The Rise of Sports Cards
Mike Trout, the star MLB player, is regarded as the best current player and has many years to become possibly the best baseball player of all time. His performance on the field has led to expensive sales of his baseball cards, highlighted by the record-breaking sale of an autographed rookie card for nearly 4 million at an auction in August. This sale has caught the attention of major news outlets which has brought new attention to sports cards.
Many people associate sports cards as pieces of cardboard that barely hold any monetary value. The so-called “Junk Wax Era,” which occurred in the mid-80s till the early 90s, was a time during which sports cards were overproduced. With the card collecting market being extremely popular during the Junk Wax Era, card companies began to print way more cards than previous years. Nevertheless, despite this increased production, people believed that these cards would go up in value. In 1988, The New York Times published an article titled “A Grand-Slam Profit May Be in the Cards,” which suggested that sports cards were great investments due to their values increasing on average nearly 32% every year since 1978. Now, cards from that era hold little to no value, and collectors from that era are left with only memories.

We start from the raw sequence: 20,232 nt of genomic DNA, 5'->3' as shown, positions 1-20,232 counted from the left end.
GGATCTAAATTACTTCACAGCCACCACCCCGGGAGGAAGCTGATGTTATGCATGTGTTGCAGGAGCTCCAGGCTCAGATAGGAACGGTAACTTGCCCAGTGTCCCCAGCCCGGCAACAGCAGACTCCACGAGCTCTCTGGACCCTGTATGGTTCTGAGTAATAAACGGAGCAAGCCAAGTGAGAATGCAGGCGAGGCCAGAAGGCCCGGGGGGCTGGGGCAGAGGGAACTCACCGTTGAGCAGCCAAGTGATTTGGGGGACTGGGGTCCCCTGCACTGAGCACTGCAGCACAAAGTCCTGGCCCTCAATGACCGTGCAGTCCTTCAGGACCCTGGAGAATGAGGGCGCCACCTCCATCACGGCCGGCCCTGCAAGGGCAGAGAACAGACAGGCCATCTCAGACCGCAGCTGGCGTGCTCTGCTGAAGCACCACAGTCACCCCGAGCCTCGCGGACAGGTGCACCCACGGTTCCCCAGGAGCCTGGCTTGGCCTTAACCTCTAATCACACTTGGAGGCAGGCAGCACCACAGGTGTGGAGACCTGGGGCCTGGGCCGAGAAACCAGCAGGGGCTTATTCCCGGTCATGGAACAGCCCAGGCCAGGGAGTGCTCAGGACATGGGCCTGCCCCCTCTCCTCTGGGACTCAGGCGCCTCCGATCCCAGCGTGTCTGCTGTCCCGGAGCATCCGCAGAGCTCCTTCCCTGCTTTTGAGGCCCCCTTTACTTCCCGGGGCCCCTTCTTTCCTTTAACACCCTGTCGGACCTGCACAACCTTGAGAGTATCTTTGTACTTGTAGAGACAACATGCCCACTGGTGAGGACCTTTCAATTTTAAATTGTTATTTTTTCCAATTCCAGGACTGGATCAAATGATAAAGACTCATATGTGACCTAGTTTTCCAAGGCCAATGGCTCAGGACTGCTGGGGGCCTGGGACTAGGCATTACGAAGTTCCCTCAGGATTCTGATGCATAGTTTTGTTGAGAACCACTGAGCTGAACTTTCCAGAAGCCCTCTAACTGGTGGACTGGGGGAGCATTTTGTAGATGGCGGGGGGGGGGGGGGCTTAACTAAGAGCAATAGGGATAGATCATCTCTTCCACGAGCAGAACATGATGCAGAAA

Now, every sport has their own single card manufacturer that is allowed to produce official sports cards, which limits the supply. This new approach to printing cards has made it easier for collectors to identify which cards to buy as well as which ones will have the best chance of becoming worth more in the future. In addition, some sports cards come autographed, and some cards only have few copies made. For example, the autographed Mike Trout card that sold for nearly four million dollars only had one copy printed. Aesthetically, modern cards are higher quality, and some even contain patches from game-worn jerseys of that player. Compared to the dull, cardboard finish on cards from the Junk Wax Era, cards now have glossier, “refractor” finishes which make them more appealing.
One of the most popular strategies for investing in sports cards is “prospecting.” Prospecting is when someone buys a card of a little known player hoping that the player will become great in the future causing the card to go up in value. Information on prospects can be found from companies dedicated to scouting prospects such as Fangraphs and Baseball America. These companies put out yearly rankings of the top prospects in baseball. Trout, for example, was the number one prospect in 2011, at which point his autographed card was worth around $100. Another prospecting success story is Franciso Lindor. Lindor is a multiple time all-star for the Cleveland Indians and a superstar in the MLB. At first, one of his autographed cards could be had for around $50. Now, that card sells for more than $800 with plenty of room to grow.